China lands on the Moon again, taking another step toward human missions


A Long March 5 rocket carrying the Chang'e 6 lunar probe blasts off from the Wenchang Space Launch Center on May 3, 2024, in Wenchang, China.
Enlarge / A Long March 5 rocket carrying the Chang’e 6 lunar probe blasts off from the Wenchang Space Launch Center on May 3, 2024, in Wenchang, China.

Li Zhenzhou/VCG via Getty Images

China landed a spacecraft on the Moon this weekend for the fourth time, successfully placing its Chang’e 6 lander in the South Pole-Aitken Basin on the far side of the Moon.

After the landing on Saturday evening (United States time), the autonomous spacecraft will spend about 48 hours collecting samples. It will do so by two different means, drilling to collect material from beneath the ground, as well as using a robotic arm to gather regolith from the surface.

Then a part of the spacecraft is due to blast off from the surface of the Moon—likely on Monday evening, US time—before making a return flight to China. If successful, this would be the first time samples have been returned to Earth from the far side of the Moon.

A methodical approach

This is the country’s most ambitious lunar mission to date and builds step-wise on China’s previous lunar spaceflights. With its Chang’e 3 mission in December 2013, the country successfully landed a small vehicle and rover on the near side of the Moon. Five years later it launched a relay spacecraft, Queqiao 1, and then the Chang’e 4 mission to the far side of the Moon. No country had landed on the far side of the Moon before, where there are no line-of-sight communications with Earth.

Then, in December 2020, China landed on the near side of the Moon with the Chang’e 5 mission. This spacecraft ultimately returned 1.7 kg of lunar dust and rocks to Earth, putting China on par with the United States and Soviet Union as the only countries to return samples from the Moon.

With its latest mission, Chang’e 6, China has put together elements of its last two lunar spacecraft, returning material from the far-less-explored far side of the Moon. Future robotic missions will focus on surveying the south pole of the Moon in anticipation of human landings.

Geopolitical implications

China has established the goal of an Apollo-like lunar landing of two astronauts on the Moon by 2030, with the eventual aim of building a “research station” at the South Pole. This could happen later in the 2030s as China continues to expand its lunar architecture. Given the country’s straightforward approach so far, these timelines are realizable.

As this plays out, NASA is leading its own international program back to the Moon. NASA’s efforts are messier, uniting a mix of government-only, commercial-led, and semi-private missions back to the Moon. This Artemis Program nominally has a 2026 target for an initial human landing, but no reasonable observer believes this date is real—a more realistic time frame is 2028 to 2032.

NASA’s plans are considerably more complex but ultimately should be more sustainable, as they offer a mix of government and private investment. And they are more affordable in that they will employ partly or mostly reusable rockets and spacecraft. NASA is seeking to transition to reusable rockets and in-space refueling, which represents a bet on the future of space transportation rather than looking back to what worked during the Apollo era. But it is not clear whether this future of reusable spaceflight is five years away, as NASA hopes, or 20 years away.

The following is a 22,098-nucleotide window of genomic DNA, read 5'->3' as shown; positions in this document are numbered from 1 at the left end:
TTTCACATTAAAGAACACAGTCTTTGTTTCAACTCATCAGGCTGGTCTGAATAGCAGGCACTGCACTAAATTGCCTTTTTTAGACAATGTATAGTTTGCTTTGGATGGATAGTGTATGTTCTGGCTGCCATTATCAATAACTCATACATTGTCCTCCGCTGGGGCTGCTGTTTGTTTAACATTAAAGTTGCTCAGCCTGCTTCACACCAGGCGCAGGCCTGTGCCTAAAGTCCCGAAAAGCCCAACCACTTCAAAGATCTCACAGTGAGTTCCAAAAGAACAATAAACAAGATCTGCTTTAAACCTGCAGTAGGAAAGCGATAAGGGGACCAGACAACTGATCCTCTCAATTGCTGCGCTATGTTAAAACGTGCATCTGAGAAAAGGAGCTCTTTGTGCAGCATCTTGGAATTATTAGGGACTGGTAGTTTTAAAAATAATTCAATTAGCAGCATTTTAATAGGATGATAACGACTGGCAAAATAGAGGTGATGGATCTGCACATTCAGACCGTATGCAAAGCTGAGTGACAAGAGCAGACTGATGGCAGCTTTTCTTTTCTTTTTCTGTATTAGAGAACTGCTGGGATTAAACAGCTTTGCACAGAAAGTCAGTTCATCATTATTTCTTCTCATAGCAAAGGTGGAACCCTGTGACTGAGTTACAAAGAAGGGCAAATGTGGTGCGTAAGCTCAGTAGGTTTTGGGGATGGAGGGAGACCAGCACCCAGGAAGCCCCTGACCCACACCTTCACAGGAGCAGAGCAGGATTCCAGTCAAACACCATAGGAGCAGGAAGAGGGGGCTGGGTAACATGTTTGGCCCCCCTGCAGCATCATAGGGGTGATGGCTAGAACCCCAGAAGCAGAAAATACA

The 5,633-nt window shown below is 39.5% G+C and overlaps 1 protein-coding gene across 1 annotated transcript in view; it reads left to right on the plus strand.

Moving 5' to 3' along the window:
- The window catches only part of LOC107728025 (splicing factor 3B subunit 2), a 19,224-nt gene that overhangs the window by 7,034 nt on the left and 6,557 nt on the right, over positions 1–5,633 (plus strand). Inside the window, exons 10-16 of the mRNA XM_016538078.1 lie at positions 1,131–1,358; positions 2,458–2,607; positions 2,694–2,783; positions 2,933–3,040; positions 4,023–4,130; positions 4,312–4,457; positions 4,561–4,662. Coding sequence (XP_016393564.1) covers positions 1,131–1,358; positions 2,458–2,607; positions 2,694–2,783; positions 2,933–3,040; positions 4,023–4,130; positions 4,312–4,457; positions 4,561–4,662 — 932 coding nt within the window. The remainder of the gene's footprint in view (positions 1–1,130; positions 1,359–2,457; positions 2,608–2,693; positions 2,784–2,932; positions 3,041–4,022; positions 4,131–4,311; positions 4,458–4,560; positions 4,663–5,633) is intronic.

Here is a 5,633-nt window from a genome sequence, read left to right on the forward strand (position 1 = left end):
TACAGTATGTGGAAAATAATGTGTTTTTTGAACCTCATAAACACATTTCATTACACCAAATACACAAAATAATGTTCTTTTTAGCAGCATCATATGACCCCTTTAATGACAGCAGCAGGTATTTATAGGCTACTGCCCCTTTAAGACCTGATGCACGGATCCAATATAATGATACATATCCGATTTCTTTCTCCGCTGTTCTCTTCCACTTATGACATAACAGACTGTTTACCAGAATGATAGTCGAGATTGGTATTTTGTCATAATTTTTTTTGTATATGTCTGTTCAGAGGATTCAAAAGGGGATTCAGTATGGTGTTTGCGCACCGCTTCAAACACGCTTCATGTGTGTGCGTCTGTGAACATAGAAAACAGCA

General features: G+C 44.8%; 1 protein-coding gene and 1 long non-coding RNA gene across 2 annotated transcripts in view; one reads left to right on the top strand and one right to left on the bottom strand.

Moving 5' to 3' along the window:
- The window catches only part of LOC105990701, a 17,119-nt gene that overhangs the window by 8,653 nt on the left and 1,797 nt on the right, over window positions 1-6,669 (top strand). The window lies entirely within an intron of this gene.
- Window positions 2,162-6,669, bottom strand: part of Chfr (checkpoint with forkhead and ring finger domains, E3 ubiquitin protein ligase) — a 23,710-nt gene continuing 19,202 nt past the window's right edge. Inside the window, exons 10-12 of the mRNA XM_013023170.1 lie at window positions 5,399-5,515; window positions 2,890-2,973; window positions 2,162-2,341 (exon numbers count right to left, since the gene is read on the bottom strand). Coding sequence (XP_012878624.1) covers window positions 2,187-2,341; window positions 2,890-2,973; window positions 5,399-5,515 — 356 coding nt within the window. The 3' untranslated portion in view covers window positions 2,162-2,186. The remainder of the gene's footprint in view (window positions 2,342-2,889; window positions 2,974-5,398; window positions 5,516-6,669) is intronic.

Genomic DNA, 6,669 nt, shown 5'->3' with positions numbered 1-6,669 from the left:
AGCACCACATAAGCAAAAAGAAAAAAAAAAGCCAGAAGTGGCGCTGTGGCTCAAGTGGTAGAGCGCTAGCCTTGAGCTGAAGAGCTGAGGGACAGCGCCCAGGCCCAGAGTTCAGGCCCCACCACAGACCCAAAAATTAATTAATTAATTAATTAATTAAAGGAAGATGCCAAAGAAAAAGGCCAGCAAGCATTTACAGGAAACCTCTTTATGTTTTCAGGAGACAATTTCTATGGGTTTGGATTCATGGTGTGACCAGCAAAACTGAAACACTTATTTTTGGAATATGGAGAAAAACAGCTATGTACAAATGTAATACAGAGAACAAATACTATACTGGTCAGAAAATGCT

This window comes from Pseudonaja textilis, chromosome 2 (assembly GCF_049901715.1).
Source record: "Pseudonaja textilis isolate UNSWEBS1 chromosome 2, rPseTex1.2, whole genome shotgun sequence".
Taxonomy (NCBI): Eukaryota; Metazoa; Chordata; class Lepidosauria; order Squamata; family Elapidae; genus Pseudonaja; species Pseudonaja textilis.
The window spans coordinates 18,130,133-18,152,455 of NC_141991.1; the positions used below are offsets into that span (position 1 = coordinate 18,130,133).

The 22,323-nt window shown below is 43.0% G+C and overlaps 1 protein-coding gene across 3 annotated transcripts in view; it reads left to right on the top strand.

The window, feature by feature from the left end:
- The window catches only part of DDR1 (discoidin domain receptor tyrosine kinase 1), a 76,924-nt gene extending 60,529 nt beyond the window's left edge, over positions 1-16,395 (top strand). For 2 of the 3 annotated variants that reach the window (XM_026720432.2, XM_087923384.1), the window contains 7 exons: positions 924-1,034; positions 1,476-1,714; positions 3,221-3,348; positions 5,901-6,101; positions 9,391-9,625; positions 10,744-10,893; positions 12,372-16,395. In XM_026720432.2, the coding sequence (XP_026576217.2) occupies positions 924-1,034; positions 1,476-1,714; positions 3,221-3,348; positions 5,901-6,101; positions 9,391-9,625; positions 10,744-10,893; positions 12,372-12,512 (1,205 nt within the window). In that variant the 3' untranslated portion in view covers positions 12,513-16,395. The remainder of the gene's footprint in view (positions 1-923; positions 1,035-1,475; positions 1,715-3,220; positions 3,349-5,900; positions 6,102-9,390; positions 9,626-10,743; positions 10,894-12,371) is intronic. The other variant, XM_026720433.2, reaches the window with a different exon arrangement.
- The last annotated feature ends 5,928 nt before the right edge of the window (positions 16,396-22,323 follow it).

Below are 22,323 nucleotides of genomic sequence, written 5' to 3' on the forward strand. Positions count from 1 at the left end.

The most dominant space storyline for the rest of this decade is how this “race” plays out, both in terms of whether China’s space program or NASA reach the Moon first, and, just as critically, which of the nations has a more sustainable program. For China, mimicking the achievements of NASA’s Apollo Program may be enough. For NASA, it would represent a policy failure.

A lot at stake

Although China’s plan has an advantage of simplicity, Greg Autry, the director of space leadership at Thunderbird School of Global Management, Arizona State University, told Ars the United States has the right approach in the long run because its commercial and government partnerships are more robust.

“China’s human spaceflight program has been slow,” said Autry, co-author of Red Moon Rising on the US-China space race. “SpaceX has flown more people to space in the last four years than China has since their program’s first flight over 20 years ago. America has better technology and a better and more diverse collection of launch vehicles and dozens of companies working on solutions to the bottlenecks we face in landers and spacesuits.”

Another wrinkle in the competition is that China’s authoritarian government provides stability and the advantage of long-term planning. NASA is susceptible to changing political priorities. Autry said the United States should stick to the Artemis plan, and leaders in Congress must continue to support NASA and press the agency to move with alacrity.

For symbolic reasons, Autry said, the United States needs to land humans back on the Moon before China—even if NASA did so more than five decades ago. “If China wins this race, their model of authoritarian state socialism will gain in appeal and America will look more dysfunctional than ever,” he said.



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